Canadians are sounding off on texting and driving in a new survey by the Canadian Automobile Association (CAA). Of those polled, 83 per cent believe texting and driving is a bigger issue today than it was three years ago. In fact, it tied with impaired driving as the number one road safety concern of those surveyed.
“Despite anti-texting and driving laws in all provinces across the country and several years of public education campaigns, Canadians still don’t seem to be getting the message,” said CAA National’s Chief Strategy Officer, Jeff Walker.
Texting and driving has been a road safety concern for Canadians for years; it first broke into CAA’s top driving concerns list in 2011. Now, seven years later, virtually all (96 per cent) of survey respondents agree that drivers who text while behind the wheel are a threat to their personal safety on the road.
Distracted driving has serious consequences
Those polled are right on the money; your personal safety on the road is at risk when you—or others—drive distracted. The Insurance Corporation of British Columbia found that 27 per cent of fatal crashes in British Columbia were a result of distracted driving, while in Ontario, it’s estimated that one person is injured in a distracted driving-related collision every 30 minutes.
Driving requires your full attention
Reports from the National Safety Council show drivers using phones fail to see up to 50 per cent of their driving environment, and they estimate that 27 per cent of all car crashes involve cellphone use in some way. The CAA website gives this example that’s startling too: if you’re going 90 km/hr and look at your phone for five seconds, you would have travelled the length of a football field essentially blindfolded.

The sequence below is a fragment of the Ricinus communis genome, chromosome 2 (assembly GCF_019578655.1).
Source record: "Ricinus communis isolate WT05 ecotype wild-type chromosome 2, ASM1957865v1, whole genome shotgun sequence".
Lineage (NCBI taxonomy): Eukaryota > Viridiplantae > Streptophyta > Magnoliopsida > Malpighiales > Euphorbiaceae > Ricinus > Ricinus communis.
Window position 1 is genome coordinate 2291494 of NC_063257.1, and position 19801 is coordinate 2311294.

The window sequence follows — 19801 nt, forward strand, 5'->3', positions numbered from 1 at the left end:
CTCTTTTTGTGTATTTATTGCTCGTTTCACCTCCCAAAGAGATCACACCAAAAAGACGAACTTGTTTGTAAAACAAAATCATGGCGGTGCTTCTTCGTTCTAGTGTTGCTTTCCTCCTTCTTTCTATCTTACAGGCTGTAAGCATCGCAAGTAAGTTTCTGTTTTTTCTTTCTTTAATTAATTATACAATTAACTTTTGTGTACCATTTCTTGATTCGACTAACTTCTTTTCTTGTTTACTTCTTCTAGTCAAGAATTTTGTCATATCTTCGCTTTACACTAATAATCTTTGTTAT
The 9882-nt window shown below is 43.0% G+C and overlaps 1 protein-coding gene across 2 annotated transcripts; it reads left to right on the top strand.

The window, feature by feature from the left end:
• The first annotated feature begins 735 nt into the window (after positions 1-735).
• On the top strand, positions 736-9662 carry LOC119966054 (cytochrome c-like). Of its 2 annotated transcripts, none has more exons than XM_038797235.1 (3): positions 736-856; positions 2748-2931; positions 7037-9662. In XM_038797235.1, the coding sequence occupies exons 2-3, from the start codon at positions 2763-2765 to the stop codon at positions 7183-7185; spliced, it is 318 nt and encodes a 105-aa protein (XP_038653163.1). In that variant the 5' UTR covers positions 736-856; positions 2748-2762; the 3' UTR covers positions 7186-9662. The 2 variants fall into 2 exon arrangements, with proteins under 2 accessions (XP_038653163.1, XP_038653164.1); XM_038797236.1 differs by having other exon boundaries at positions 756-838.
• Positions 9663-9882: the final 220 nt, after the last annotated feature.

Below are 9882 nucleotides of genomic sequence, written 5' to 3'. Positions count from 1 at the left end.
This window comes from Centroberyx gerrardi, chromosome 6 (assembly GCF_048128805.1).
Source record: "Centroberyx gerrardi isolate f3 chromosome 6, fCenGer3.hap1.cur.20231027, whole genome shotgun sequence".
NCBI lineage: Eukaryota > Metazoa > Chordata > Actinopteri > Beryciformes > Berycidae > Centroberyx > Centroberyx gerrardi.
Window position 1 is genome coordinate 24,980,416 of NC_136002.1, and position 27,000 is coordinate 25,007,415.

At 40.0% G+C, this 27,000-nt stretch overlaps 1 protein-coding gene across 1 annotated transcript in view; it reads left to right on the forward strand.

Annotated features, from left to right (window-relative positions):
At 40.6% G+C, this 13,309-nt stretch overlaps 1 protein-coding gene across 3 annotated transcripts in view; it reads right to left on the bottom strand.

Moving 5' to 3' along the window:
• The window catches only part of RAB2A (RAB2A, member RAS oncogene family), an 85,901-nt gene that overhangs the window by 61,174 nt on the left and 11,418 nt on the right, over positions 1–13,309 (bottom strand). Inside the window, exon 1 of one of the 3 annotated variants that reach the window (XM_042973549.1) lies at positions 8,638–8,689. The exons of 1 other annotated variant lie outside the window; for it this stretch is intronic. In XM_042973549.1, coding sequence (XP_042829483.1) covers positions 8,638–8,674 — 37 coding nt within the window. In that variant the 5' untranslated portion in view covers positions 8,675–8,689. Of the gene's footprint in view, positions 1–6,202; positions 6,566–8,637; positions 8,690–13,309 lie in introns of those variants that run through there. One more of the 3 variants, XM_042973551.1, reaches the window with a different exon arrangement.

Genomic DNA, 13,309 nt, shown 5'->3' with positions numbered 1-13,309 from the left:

Big fines, big points
If you are caught driving while distracted, there are big fines and points added to your driving record in most provinces. PEI has the harshest laws, with the minimum penalty being a $575 fine plus five demerit points, while Nunavut has nothing in force, yet.
Here is a breakdown of the minimum penalties:
- Prince Edward Island: $575 fine + 5 demerit points
- British Columbia: $543 fine + 4 demerit points
- Ontario: $490 fine + 3 demerit points
- Northwest Territories: $322 fine + 3 demerit points
- Newfoundland and Labrador: $300 fine + 4 demerit points
- Alberta: $287 fine + 3 demerit points
- Saskatchewan: $280 fine + 4 demerit points
- Yukon: $250 fine + 3 demerit points
- Nova Scotia: $233.95 fine + 4 demerit points
- Manitoba: $200 fine + a shift of 5 levels down the Driver Safety Rating Scale
- New Brunswick: $172.50 fine + 3 demerit points
- Quebec: $80 fine + 4 demerit points (although plans are in the works to increase the penalties significantly, including increased fines and possible licence suspensions)
- Nunavut: Nothing in force, but this is expected to change by the end of 2018
Keep your hands off your phone, and planted safely on the wheel
While there are many reasons not to text and drive, none are more important than your safety and the safety of others on the road. Add to that the high risk of getting caught, and the ticket, demerit points, and increased auto insurance rates that go along with that, and it is simply not worth it to drive distracted. CAA’s study suggests, despite all of these potentially devastating outcomes of distracted driving, many drivers still can’t resist the ring or beep of their cellphone when they’re behind the wheel.
And to this end, Walker offers Canadian drivers some simple advice: “It’s important we all put our devices down and stay focused on the road.” Words to drive by.